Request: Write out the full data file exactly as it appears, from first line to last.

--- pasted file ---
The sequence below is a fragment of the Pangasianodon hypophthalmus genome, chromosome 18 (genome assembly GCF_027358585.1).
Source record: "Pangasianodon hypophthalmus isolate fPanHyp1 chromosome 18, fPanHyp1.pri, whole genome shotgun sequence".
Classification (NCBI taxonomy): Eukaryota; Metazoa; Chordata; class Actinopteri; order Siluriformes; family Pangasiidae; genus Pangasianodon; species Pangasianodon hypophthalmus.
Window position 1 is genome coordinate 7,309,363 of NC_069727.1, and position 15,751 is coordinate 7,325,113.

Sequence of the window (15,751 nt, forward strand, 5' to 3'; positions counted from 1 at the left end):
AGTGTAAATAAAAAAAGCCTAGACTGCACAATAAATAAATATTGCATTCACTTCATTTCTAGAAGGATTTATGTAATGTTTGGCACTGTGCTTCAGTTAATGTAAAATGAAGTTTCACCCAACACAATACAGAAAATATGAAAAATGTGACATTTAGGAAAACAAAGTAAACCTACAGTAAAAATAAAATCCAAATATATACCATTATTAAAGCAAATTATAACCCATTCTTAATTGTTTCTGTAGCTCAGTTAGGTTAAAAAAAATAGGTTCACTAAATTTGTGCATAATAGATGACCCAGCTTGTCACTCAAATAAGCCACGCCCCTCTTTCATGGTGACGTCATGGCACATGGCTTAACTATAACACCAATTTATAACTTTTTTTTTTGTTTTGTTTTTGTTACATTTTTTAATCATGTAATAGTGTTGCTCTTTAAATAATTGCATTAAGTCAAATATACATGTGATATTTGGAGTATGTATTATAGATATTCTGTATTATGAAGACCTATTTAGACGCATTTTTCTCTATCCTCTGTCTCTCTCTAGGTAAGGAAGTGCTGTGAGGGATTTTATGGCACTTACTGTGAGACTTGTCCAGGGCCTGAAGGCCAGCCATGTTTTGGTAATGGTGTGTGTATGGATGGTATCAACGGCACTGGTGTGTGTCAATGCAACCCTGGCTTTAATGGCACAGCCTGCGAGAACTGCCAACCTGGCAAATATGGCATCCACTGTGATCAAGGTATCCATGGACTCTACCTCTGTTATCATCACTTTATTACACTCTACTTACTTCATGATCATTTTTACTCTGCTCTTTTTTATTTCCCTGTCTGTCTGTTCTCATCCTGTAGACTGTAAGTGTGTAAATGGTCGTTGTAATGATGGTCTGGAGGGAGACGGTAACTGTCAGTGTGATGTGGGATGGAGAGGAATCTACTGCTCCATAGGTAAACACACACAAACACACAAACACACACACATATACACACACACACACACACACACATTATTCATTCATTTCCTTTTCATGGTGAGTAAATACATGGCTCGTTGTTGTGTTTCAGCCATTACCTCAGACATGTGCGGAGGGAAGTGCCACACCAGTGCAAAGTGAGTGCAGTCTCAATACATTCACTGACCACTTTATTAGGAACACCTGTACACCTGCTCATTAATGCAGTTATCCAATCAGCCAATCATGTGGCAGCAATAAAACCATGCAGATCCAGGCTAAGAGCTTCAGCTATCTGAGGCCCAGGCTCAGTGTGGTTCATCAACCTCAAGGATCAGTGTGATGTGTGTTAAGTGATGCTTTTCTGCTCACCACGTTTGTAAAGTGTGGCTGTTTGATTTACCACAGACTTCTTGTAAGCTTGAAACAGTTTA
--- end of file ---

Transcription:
The sequence below is a fragment of the Pangasianodon hypophthalmus genome, chromosome 18 (genome assembly GCF_027358585.1).
Source record: "Pangasianodon hypophthalmus isolate fPanHyp1 chromosome 18, fPanHyp1.pri, whole genome shotgun sequence".
Classification (NCBI taxonomy): Eukaryota; Metazoa; Chordata; class Actinopteri; order Siluriformes; family Pangasiidae; genus Pangasianodon; species Pangasianodon hypophthalmus.
Window position 1 is genome coordinate 7,309,363 of NC_069727.1, and position 15,751 is coordinate 7,325,113.

Sequence of the window (15,751 nt, forward strand, 5' to 3'; positions counted from 1 at the left end):
AGTGTAAATAAAAAAAGCCTAGACTGCACAATAAATAAATATTGCATTCACTTCATTTCTAGAAGGATTTATGTAATGTTTGGCACTGTGCTTCAGTTAATGTAAAATGAAGTTTCACCCAACACAATACAGAAAATATGAAAAATGTGACATTTAGGAAAACAAAGTAAACCTACAGTAAAAATAAAATCCAAATATATACCATTATTAAAGCAAATTATAACCCATTCTTAATTGTTTCTGTAGCTCAGTTAGGTTAAAAAAAATAGGTTCACTAAATTTGTGCATAATAGATGACCCAGCTTGTCACTCAAATAAGCCACGCCCCTCTTTCATGGTGACGTCATGGCACATGGCTTAACTATAACACCAATTTATAACTTTTTTTTTTGTTTTGTTTTTGTTACATTTTTTAATCATGTAATAGTGTTGCTCTTTAAATAATTGCATTAAGTCAAATATACATGTGATATTTGGAGTATGTATTATAGATATTCTGTATTATGAAGACCTATTTAGACGCATTTTTCTCTATCCTCTGTCTCTCTCTAGGTAAGGAAGTGCTGTGAGGGATTTTATGGCACTTACTGTGAGACTTGTCCAGGGCCTGAAGGCCAGCCATGTTTTGGTAATGGTGTGTGTATGGATGGTATCAACGGCACTGGTGTGTGTCAATGCAACCCTGGCTTTAATGGCACAGCCTGCGAGAACTGCCAACCTGGCAAATATGGCATCCACTGTGATCAAGGTATCCATGGACTCTACCTCTGTTATCATCACTTTATTACACTCTACTTACTTCATGATCATTTTTACTCTGCTCTTTTTTATTTCCCTGTCTGTCTGTTCTCATCCTGTAGACTGTAAGTGTGTAAATGGTCGTTGTAATGATGGTCTGGAGGGAGACGGTAACTGTCAGTGTGATGTGGGATGGAGAGGAATCTACTGCTCCATAGGTAAACACACACAAACACACAAACACACACACATATACACACACACACACACACACACATTATTCATTCATTTCCTTTTCATGGTGAGTAAATACATGGCTCGTTGTTGTGTTTCAGCCATTACCTCAGACATGTGCGGAGGGAAGTGCCACACCAGTGCAAAGTGAGTGCAGTCTCAATACATTCACTGACCACTTTATTAGGAACACCTGTACACCTGCTCATTAATGCAGTTATCCAATCAGCCAATCATGTGGCAGCAATAAAACCATGCAGATCCAGGCTAAGAGCTTCAGCTATCTGAGGCCCAGGCTCAGTGTGGTTCATCAACCTCAAGGATCAGTGTGATGTGTGTTAAGTGATGCTTTTCTGCTCACCACGTTTGTAAAGTGTGGCTGTTTGATTTACCACAGACTTCTTGTAAGCTTGAAACAGTTTA